Article | Northwest Passage

Part 4: Gory, Glorious, Uproarious—Amundsen and His Successors in the Modern Northwest Passage

In the early 1900s, Roald Amundsen became the first European expedition leader to successfully sail the notorious Northwest Passage. How did he do it? It was largely due to the generous aide of local Inuit! Learn more in the last installment of this four-part series.
Ocean endeavour and coast guard terry fox 2019

© Dennis Minty

An Adventure Canada Northwest Passage expedition follows the CCGS Terry Fox icebreaker through thick ice.

By the dawn of the twentieth century, almost all the world was mapped. The only geographic feats remaining were the poles, both north and south, as well as navigating the Northwest Passage. The man who conquered them all was Roald Amundsen.

Amundsen grew up near Oslo, where he was perversely inspired by stories of Franklin’s suffering. His childhood was spent hardening himself for the polar tests to come. He mastered skiing, sailing, and magnetic observations. In 1903, he and a small crew headed out on a sloop called the Gjoa, entering the Northwest Passage. Two years later they came out the other end.

Roald amundsen in fur skins photographer unknown date unconfirmed

Amundsen saw value in the traditional knowledge of Inuit he met, and went on to wear furs throughout all his polar travels. (Photographer unknown)

The trip was almost easy. By far the most noteworthy occurrence was wintering with the Inuit in “the finest little harbour in the world,” at the present-day community of Uqsuqtuuq (Gjoa Haven), Nunavut. It was from Inuit that Amundsen learned to run sled dogs, make igloos, and wear skins. Employing this knowledge, he would go on to outrace Scott to the South Pole in 1911. Then, in 1926, travelling by dirigible, he was on the first journey to decisively reach the North Pole.

After Amundsen’s pathbreaking adventures, the romance of the Northwest Passage all but faded. For at least the next half century, journeys through the archipelago were mostly undertaken in the name of national defence.

Plane flying over coronation gulf taken from st roch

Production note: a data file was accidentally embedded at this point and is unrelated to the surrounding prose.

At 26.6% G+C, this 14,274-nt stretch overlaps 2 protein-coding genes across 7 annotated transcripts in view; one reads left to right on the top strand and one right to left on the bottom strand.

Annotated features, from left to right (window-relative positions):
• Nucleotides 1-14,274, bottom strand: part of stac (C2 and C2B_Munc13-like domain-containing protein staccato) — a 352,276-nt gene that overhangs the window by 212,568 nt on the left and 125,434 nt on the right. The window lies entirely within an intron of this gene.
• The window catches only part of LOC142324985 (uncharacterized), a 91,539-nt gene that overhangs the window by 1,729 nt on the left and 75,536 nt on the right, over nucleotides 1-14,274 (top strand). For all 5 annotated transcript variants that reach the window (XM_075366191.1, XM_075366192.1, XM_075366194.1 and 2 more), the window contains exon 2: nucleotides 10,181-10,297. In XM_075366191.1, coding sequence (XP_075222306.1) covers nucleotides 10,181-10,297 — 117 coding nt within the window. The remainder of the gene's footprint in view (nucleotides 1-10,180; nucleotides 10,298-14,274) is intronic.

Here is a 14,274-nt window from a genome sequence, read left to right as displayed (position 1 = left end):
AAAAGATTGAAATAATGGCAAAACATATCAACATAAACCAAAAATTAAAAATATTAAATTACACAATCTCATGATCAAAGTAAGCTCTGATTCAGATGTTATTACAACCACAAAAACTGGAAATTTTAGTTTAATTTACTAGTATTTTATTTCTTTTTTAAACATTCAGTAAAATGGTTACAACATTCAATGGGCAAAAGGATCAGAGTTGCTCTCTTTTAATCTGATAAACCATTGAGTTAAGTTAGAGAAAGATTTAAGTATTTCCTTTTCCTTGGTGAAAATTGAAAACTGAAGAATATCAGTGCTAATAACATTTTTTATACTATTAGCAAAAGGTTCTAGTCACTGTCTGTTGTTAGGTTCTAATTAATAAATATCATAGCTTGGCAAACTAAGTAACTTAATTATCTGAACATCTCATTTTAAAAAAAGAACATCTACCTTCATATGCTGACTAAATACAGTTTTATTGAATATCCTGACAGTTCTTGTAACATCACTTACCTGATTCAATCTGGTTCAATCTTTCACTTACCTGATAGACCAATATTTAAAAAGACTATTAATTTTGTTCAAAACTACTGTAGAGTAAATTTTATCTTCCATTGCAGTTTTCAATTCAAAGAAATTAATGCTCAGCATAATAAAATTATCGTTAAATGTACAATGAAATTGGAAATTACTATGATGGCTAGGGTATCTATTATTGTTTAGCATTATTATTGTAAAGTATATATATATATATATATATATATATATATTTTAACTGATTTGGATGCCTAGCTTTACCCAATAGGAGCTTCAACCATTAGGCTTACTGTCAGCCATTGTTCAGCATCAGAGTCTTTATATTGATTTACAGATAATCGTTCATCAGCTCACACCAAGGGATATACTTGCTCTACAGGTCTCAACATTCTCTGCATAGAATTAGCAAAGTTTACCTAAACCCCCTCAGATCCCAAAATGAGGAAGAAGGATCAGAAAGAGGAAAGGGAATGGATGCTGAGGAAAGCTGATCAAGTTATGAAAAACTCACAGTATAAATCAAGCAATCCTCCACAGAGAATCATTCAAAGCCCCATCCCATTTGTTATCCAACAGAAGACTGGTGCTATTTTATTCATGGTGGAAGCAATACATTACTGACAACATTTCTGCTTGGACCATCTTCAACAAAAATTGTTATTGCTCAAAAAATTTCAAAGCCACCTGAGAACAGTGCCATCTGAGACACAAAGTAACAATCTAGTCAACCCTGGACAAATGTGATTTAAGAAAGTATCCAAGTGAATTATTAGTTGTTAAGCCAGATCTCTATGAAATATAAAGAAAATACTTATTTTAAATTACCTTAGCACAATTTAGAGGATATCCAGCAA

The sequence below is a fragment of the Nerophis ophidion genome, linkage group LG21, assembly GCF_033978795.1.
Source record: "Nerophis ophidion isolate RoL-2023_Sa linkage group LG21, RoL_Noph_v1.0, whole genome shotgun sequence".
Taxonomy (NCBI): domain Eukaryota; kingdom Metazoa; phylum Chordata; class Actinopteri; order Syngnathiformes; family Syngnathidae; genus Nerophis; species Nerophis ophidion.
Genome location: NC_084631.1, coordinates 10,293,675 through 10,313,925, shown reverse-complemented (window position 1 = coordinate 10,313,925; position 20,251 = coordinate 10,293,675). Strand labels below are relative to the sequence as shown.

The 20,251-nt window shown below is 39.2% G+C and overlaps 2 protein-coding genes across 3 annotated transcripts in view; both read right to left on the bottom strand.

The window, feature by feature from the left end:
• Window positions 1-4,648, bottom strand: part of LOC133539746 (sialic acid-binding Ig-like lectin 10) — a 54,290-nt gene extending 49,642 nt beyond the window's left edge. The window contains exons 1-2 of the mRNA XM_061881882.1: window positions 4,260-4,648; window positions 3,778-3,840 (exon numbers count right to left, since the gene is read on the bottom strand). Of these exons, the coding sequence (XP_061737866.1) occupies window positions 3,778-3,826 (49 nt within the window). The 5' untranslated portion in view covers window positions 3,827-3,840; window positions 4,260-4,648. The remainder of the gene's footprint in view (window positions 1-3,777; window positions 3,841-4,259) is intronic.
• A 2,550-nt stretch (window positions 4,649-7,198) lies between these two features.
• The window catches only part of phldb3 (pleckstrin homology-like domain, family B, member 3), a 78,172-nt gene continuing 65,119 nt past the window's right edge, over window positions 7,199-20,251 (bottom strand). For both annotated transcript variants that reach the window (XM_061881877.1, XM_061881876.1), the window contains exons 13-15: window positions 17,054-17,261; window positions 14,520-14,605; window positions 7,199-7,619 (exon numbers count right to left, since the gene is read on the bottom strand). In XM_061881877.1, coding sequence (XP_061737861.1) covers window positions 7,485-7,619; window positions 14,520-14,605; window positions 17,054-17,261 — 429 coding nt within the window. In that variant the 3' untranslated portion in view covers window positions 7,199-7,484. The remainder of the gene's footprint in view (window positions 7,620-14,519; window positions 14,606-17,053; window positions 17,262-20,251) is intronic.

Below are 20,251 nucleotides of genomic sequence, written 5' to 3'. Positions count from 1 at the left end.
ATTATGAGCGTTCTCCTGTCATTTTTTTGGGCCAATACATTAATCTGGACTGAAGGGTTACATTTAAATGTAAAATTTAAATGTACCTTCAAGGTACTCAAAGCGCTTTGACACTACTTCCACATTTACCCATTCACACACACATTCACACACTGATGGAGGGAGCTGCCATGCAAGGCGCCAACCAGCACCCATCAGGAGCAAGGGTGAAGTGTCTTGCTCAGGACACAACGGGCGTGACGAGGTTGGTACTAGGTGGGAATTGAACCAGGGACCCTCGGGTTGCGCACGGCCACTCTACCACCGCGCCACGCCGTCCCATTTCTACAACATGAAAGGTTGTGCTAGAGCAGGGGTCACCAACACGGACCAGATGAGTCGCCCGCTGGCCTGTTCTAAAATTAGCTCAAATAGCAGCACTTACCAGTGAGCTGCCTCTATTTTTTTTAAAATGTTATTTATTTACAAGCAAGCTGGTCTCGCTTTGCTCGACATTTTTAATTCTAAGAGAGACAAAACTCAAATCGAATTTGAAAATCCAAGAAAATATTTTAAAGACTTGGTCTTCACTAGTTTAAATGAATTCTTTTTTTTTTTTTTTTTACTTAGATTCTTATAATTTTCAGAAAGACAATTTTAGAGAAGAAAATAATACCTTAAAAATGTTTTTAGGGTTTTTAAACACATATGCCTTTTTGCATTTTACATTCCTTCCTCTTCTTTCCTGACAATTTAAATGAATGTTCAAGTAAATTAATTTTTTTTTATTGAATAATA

© Howard R. Rokeby-Thomas / Library and Archives Canada / e010787450

This photo of plane flying over sea ice was taken from aboard the St. Roch.

The first two Canadian transits were led by Henry Larsen, an inspector with the Royal Canadian Mounted Police, piloting the legendary St. Roch. In 1940, concerned the Nazis might seize Greenland, Larsen and his crew left Vancouver and endured two winters in the Arctic before emerging into the North Atlantic. This was the first west-to-east passage conducted by non-Inuit. Two years later, with World War II ending, Larsen returned the St. Roch to the West Coast, navigating the passage in an unprecedented single season.

Henry larsen and myles f foster standing in front of the st roch at kogluktualuk tree river nunavut

© Vancouver Maritime Museum / Parks Canada / HCRO-30-06

Henry Larsen (left) and Myles F. Foster (right) stand in front of the St. Roch at Kogluktualuk (Tree River), Nunavut.

Later, in the Cold War, militaries figured out an easier way around the ice—by going under it. The American submarine USS Seadragon got through the passage in 1960, but was it the first? For decades, Inuit have shared stories about seeing mysterious periscopes. And, curiously, for years the best bathymetric charts of the passage were not American or Canadian, but Russian.

Since the late 1960s, the Northwest Passage has returned to public prominence. It has been travelled by a diverse array of vessels. In 1969, the U.S. oil tanker Manhattan infamously transited the passage on a journey decried by Inuit, Canadian officials, and environmentalists. In 1984, the first cruise ship, the MV Explorer, sailed through. Two years later, Adventure Canada staff member Mike Beedell and skipper Jeff McInnis boarded an eighteen-foot catamaran and became the first sailors to navigate the passage in a non-motorized vessel.

Mike beedell and jeff mcinnis pushing through multi ton pack ice in an ice gyre in the beaufort sea 1986

© Mike Beedell

Mike Beedell (shown) and Jeff McInnis (behind the sail) push through multi-ton pack ice in an ice gyre in the Beaufort Sea, 1986.

As the ice has thinned, more journeys have been undertaken—by kayak, an “ice catamaran,” a Humvee, kite-skis, a bulk carrier, and even a floating condominium complex.

And yet, for the most part, the Northwest Passage is quiet, pristine, and untouristed. Except for the occasional coast guard vessel, and for “sea lift” barges that bring supplies and fuel to Arctic communities, ships remain rare. Inuit are still by far the most common travellers through the waterway. Even today, more than 700 years since their forebears first came this way, the Northwest Passage remains theirs.

Susie evygotailak jessica winters qulliq tunngasugitsi welcome ceremony

© Scott Forsyth

Susie Evyagotailak of Kugluktuk, Nunavut lights a qulliq (oil lamp) during a tunngasugitsi (welcome) ceremony on an Adventure Canada Northwest Passage expedition.

About the Author

Aaron Spitzer

Aaron Spitzer

Historian, Political Scientist, Journalist

For more than twenty years, Aaron has obsessively explored, studied, documented—and yammered about—the world’s polar places.

For a decade he ran Up Here, the journal of Canada’s north, which in 2010 was named the country’s best magazine. Before that, Aaron edited Canada’s northernmost paper (Nunatsiaq News), the world’s southernmost paper (Antarctic Sun), and the highest-circulation paper in the Alaskan “Bush” (Tundra Drums).

Aaron recently left Arctic journalism for Arctic academia. He earned a master’s degree in Northern Studies at the University of Alaska in 2015, and is now working on his Ph.D. at the University of Bergen, Norway, where he examines the opportunities and challenges of Indigenous governance in the circumpolar world.